Newsletter: May 2024

Newsletter: May 2024

I hope you have enjoyed hearing from the various Eat Wild Board members over the last few months, I thought it might be interesting to hear other perspectives on why it is so important to market British game.


I, along with 400 other attendees, mainly farmers who are also suppliers of Waitrose recently attended the Waitrose Farming Conference. The main theme of the day was the announcement by Executive Director James Bailey that Waitrose will work with the farmers to produce food that works in harmony with nature, to source meat, milk, eggs, fruit and vegetables from UK farms which use regenerative practices only by 2035. Speaking to the farmers, Mr Bailey said,

“We want Waitrose customers to know that when they shop with us, they are voting with their purses and wallets for a food system that restores and works in harmony with the natural world, and that supports a financially sustainable future for British farmers. We have a duty to help our farmers make the move towards more nature-friendly growing, and we’re committed to playing our part in the revolution that our country’s food system requires.”

Regenerative farming aims to create agricultural systems that are more resilient, productive, and environmentally friendly. By focusing on regenerating the health of the soil and ecosystem, these practices can lead to improved crop yields, better resilience to climate change, enhanced biodiversity, and a reduction in the need for synthetic inputs. It goes beyond sustainable farming practices by actively seeking to improve and regenerate the land and environment.

Sound familiar? Certainly, well-managed shoots have been adopting these practices for years. The future of the game meat market looks promising if we can continue to highlight the environmental benefits of responsible shooting. It's crucial that all shoots evolve and contribute positively to the countryside. The Game & Wildlife Conservation Trust (GWCT) provides biodiversity impact reports, which can guide improvements in wildlife and habitat management. These reports also help demonstrate to new market outlets the advantages of including game meat in their offerings. More information is available through the GWCT here.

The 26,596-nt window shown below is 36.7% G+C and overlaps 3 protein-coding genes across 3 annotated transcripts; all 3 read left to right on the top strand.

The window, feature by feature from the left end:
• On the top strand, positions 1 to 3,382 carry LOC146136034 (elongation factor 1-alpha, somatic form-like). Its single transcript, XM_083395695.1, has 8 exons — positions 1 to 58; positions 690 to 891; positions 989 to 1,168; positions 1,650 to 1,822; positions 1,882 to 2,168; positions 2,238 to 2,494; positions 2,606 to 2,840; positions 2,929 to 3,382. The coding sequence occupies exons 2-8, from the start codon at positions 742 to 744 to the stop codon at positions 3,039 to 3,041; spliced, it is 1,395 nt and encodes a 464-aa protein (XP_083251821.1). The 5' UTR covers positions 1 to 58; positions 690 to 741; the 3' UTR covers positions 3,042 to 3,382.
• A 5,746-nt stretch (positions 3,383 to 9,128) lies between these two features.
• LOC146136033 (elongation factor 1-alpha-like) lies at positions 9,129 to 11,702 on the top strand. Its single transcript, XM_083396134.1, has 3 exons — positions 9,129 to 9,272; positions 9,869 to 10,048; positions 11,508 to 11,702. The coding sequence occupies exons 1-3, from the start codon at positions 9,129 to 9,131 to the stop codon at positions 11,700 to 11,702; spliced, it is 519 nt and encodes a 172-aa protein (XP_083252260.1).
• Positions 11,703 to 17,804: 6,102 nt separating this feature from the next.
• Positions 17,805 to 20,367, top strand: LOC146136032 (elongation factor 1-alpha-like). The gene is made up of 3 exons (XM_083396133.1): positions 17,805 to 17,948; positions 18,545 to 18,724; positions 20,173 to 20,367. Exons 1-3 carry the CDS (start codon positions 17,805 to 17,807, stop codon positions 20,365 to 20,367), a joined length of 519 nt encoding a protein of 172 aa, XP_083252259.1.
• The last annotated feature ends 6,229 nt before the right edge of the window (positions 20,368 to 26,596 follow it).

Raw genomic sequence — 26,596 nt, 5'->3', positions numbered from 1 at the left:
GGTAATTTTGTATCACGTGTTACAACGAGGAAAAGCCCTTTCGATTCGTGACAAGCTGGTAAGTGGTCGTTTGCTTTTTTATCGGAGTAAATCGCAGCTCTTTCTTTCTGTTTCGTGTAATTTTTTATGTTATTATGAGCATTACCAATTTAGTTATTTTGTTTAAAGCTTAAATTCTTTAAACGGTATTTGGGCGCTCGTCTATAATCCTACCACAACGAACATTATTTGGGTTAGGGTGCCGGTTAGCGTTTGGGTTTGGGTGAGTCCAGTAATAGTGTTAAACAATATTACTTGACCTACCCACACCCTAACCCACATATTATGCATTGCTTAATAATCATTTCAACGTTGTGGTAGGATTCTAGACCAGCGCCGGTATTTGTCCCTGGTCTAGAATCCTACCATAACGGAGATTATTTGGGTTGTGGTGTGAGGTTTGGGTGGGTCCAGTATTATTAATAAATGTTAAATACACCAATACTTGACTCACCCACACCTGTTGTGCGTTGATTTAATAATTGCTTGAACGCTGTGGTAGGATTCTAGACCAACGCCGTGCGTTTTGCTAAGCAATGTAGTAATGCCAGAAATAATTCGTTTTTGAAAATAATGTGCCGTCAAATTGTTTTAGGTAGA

However, this progress depends on all shoots actively enhancing biodiversity and eliminating toxic chemicals from their practices. The issue of lead is particularly critical; even the best efforts in countryside improvement are undermined if lead is used. Lead exposure in ecosystems results in significant adverse effects, including biodiversity loss, altered community composition, reduced growth and reproductive rates in plants and animals, and neurological damage in vertebrates. These impacts are well-documented and scientifically indisputable, we cannot argue with facts.


Best wishes,



Louisa Clutterbuck


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